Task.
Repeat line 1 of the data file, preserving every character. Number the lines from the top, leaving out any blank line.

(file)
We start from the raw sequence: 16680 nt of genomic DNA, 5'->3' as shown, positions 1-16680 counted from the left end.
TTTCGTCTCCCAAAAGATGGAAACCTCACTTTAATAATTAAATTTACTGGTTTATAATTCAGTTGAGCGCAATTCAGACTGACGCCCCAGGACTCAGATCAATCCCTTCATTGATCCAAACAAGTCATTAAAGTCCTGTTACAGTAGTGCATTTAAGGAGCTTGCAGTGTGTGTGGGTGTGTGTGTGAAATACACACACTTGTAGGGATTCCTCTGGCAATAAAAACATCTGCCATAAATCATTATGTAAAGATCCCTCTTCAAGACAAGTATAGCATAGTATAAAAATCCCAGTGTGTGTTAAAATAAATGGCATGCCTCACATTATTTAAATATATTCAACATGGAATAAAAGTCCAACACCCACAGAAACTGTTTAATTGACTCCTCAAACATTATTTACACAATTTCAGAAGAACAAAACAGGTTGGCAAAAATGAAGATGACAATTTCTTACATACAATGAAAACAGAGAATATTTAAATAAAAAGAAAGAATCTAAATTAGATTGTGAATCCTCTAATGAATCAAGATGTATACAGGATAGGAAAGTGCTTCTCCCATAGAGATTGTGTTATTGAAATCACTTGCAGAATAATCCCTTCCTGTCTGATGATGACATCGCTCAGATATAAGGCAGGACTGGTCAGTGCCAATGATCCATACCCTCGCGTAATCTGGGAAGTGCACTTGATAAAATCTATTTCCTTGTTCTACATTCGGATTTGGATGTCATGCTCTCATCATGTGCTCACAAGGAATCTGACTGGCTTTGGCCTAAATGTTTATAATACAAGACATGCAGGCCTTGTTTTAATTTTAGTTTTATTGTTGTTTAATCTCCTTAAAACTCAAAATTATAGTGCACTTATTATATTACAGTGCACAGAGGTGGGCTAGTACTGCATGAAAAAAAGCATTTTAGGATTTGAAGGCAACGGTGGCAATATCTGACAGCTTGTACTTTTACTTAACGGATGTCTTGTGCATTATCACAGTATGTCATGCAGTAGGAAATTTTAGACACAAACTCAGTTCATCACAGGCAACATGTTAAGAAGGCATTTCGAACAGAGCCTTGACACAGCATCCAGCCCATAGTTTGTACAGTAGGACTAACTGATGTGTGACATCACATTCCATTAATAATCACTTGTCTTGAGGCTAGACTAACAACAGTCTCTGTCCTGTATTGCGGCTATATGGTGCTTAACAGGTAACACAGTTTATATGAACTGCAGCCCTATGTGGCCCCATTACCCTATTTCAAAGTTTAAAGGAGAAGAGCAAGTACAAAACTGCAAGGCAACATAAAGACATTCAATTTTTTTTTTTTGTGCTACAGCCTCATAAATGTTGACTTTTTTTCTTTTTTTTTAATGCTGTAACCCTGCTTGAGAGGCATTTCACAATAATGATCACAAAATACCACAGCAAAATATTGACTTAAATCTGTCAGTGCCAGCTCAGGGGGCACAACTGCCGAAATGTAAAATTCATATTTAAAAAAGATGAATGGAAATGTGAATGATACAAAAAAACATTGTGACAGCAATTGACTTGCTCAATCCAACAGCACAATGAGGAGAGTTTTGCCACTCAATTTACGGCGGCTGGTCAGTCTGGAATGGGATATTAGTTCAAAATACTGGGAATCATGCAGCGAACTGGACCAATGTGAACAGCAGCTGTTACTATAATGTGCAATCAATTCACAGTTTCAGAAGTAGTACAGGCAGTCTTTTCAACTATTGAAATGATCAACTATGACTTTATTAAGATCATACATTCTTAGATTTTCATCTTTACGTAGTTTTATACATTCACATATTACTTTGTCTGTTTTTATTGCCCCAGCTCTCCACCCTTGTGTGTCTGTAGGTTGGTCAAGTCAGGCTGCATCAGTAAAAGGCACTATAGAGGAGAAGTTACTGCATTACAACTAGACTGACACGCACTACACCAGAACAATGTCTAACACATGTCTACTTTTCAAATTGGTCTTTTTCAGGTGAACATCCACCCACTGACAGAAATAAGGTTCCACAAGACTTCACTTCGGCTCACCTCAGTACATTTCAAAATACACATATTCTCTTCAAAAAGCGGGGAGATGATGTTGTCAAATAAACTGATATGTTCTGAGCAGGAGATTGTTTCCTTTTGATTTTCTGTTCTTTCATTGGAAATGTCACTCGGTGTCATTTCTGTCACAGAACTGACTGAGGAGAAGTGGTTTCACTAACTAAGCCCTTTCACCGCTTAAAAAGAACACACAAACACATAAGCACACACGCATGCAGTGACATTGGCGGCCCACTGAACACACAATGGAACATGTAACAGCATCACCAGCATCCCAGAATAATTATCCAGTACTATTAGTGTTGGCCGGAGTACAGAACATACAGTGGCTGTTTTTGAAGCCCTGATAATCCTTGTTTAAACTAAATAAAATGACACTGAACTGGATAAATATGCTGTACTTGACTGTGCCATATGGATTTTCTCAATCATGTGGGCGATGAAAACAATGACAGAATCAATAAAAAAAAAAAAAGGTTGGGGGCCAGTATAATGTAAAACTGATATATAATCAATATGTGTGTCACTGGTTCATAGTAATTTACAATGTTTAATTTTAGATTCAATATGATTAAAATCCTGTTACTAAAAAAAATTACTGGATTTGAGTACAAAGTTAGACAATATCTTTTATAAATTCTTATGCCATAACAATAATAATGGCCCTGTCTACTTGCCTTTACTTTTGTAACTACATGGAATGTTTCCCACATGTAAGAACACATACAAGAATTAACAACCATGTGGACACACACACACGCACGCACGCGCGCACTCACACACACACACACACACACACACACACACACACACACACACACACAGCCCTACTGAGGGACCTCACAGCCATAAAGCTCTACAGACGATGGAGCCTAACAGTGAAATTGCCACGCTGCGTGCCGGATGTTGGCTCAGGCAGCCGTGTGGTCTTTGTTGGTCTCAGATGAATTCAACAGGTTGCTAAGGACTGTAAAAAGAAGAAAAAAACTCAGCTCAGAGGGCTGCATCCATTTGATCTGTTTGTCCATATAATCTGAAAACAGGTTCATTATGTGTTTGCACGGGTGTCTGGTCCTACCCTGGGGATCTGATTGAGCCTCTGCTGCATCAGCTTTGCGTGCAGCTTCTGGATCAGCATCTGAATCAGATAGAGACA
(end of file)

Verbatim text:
We start from the raw sequence: 16680 nt of genomic DNA, 5'->3' as shown, positions 1-16680 counted from the left end.